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33 CHAPTER 3 PLANT COMMUNITIES The Silver R iver State Park contains 12 distinct natural communiti es (Table 3-1, Figs. 3-1, 3-2) as classified by the 1990 Florida Natural Areas In ventory (FNAI). This system considers climate, geology, soil, hydrology, and fire frequency as factors determining the species composition of an area, and assumes that areas similar in respect to these factors will tend to have natural communities with similar species compositions. The plant communities currently recognized within the Silver River St ate Park generally follow the descriptions of FNAI (1990) and those of Ecosystems of Florida (Myers and Ewel 1990). The park has a long history of human settlement that has altered and shaped many of these plant communities, and they will likely be affected by anthropogenic forces well into the future despite their occurring in a protected area. The community descriptions given here are quite broad and attempt to reflect the generalized makeup of each community. Variation within each of these assemblages is considerable and the boundaries betw een them are often unclear (Fig. 3-1). The existence and definition of distinct plant communities is still debated, and it seems that they are mostly human constr ucts that are units of convenience (Gleason 1926, Palmer and White 1994). Nonetheless it is useful to include such descriptions as a reflection of the diversity of va rious habitats that ar e found within the confines of the Silver River State Park. Mesic Flatwoods Mesic flatwoods are confined to two lim ited areas, one on the north side of the Silver River near the northwest corner of the park, and one on the south side of the park northeast of the scrubby flatwoods community (Fig 3-1). These areas are dominated by Pinus taeda and P. elliottii which form the canopy, with Serenoa repens and mostly Ericaceous shrubs

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34 below: Bejaria racemosa, Kalmia hirsuta Lyonia ferruginea L. fruiticosa L. lucida and Vaccinium myrsinites Other common shrubs include Hypericum brachyphyllum, Ilex glabra, Myrica cerifera and Rhus copallina The ground cover contains many moisture loving species often found on nutrient poor acidic soils, such as Drosera brevifolia, Erigeron quercifolia Syngonanthus flavidulus Euthamia caroliniana Ludwigia maritima Oenothera biennis, Polygala lutea Rhexia petiolata Solidago petiolaris, Symphiotrichum elliottii Xyris brevifolia, and X. jupicai. Soils in these areas are poorly drained, and may have standing water for several months in the summer to late fa ll. Infrequent fires and fire suppression have brought the invasion of several hardwood species including: Liquidambar styraciflua Quercus hemispaerica and Q. nigra. These areas have been previously logged, and do not contain many mature Pinus. Sandhill Sandhills oc cur in the western third of the park south of the Silver Springs attraction property to the western and s outhern boundaries of the park to the area near the campground and museum (Figs. 3-1, 3-2). Much of the sandh ill community in the park is in a relatively undisturbed state. The canopy is dominated by Pinus palustris along with smaller scattered individuals of Quercus incana, Q. laevis, and Q. margaretta A sparse shrub layer including Asimina pygmaea, A. incana, Opuntia humifusa, Rhus copallina Serenoa repens, and Vaccinium myrsinites The ground cover is dense and diverse. It is dominated by Aristida stricta, with small woody species such as Licania michauxii Toxicodenron pubescens, and T. radicans. The herbaceous ground cover has many species from the Asteraceae, Fabaceae, and Lamiaceae, such as, Ageratina juncunda, Berlandiera subacaulis Cirsium horridulum Erechtites hieraciifolius, Eupatorium album, E. compositifolium Palafoxia integrifolia Pityopsis graminifolia Seriocarpus tortifolius Tetragonotheca helianthoides Indigofera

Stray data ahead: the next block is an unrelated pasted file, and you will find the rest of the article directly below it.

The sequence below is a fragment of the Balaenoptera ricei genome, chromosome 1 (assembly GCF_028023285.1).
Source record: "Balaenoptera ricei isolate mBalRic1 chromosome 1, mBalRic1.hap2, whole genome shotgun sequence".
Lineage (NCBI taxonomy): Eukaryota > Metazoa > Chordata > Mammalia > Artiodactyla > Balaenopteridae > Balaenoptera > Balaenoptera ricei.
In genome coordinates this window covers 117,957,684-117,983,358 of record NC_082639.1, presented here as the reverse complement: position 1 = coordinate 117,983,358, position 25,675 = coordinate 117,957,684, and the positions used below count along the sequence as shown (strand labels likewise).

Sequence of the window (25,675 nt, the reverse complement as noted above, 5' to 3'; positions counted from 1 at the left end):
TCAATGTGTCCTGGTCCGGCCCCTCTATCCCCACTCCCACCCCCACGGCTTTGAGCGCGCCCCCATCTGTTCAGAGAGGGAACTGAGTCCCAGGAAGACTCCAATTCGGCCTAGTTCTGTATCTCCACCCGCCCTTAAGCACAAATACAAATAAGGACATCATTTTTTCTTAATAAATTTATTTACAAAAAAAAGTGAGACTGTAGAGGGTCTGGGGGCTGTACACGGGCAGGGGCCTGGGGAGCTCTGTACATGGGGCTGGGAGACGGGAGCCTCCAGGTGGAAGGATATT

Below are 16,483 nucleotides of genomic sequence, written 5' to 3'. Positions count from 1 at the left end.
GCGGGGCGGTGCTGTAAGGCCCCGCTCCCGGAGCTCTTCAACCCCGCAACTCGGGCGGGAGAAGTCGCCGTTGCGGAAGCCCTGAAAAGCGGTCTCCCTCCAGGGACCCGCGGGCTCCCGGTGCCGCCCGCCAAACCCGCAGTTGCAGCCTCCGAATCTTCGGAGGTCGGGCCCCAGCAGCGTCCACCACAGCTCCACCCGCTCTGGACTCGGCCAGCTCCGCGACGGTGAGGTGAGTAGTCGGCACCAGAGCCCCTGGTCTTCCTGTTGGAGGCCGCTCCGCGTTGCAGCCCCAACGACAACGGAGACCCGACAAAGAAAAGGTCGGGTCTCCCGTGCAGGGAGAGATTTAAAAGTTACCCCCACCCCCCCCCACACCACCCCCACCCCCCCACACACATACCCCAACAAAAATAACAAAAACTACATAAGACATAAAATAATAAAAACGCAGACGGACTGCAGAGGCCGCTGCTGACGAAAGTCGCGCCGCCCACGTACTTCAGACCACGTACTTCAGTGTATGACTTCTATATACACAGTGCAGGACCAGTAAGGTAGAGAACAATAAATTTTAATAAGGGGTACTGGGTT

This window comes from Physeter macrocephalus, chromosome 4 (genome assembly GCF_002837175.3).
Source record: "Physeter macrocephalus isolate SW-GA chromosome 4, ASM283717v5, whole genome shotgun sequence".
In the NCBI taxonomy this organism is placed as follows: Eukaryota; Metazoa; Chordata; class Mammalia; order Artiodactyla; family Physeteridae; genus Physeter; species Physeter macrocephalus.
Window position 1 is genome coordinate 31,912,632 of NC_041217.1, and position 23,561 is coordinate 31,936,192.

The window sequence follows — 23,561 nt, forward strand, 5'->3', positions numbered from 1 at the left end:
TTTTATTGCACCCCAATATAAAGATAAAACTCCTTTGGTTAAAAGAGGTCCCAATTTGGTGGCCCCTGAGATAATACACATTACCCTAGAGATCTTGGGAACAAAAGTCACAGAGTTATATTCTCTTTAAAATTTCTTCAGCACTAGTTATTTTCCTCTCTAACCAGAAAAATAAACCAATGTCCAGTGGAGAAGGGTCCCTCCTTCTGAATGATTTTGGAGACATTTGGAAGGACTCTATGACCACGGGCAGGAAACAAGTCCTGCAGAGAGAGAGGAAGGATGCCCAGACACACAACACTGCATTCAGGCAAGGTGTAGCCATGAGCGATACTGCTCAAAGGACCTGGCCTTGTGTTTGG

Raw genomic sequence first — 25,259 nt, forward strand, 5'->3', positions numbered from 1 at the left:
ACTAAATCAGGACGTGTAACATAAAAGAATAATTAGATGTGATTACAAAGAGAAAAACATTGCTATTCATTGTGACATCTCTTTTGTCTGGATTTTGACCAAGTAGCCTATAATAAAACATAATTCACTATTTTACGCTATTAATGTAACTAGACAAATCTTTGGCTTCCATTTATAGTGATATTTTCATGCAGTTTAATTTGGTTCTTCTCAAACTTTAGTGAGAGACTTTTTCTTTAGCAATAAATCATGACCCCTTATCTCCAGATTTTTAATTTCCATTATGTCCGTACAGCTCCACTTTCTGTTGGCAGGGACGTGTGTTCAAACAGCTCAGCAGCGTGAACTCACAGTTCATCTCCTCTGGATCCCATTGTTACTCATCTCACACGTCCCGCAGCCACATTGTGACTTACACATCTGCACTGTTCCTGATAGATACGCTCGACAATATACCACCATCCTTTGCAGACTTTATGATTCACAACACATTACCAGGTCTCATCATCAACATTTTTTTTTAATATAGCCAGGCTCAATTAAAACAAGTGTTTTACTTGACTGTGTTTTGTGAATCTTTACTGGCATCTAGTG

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35 caroliniana Lupinus diffusus Medicago lupulina Pediomelum canescens Rhynchosia reniformis Tephrosia chrysophlla Salivia azurea and Scutellaria multiglandulosa Welldrained sandy buff soils occur throughout most of this habitat. Although logging and clearing of areas for pasture have taken their toll on th e sandhill community within the park, there are many mature trees of Pinus palustris and the controlled burning regime appears to be maintaining much of this habitat. Scrub This comm unity occurs in one small area on th e south side of the S ilver River (Figs. 31, 3-2) on some of the higher elevated deep sands near sandhill and xeric hammocks. The white sand scrub in this area is mostly oak scrub with a low canopy of sparse Quercus geminata with a few Q. laevis and Pinus clausa The shrub layer is de nse with large clonal thickets of mostly Quercus myrtifolia and Q. chapmanii averaging ca. 2 m high. A few other shrub species including Sabal etonia Sideroxylon tenax, and Prunus umbellata are found here. A thin ground cover of grass an d herbs occurs below the trees and shrubs, and exposes much of the bare mineral soil. Ground cover species include Amsonia ciliata Andropogon gyrans Asclepias curtissii, Bulbostylis ciliatifolia Croton michauxii, Dichanthelium aciculare, and Krigia virginica Scrubby Flatwoods Scrubby flatwoods occur in two areas; one sout h of the Silver River near the southern boundary by the cam pground, and one small parcel ne ar the northwest corner of the property (Fig. 3-1). The canopy here is mostly Pinus clausa although not exceptionally dense, and mixed with Quercus geminata and some Q. laevis. The shrub layer averages ca. 1.5 m high, and is dense throughout most of the co mmunity. It is composed mostly of Serenoa repens Sabal etonia and Lyonia ferruginea with some scattered Asimina incana, Callicarpa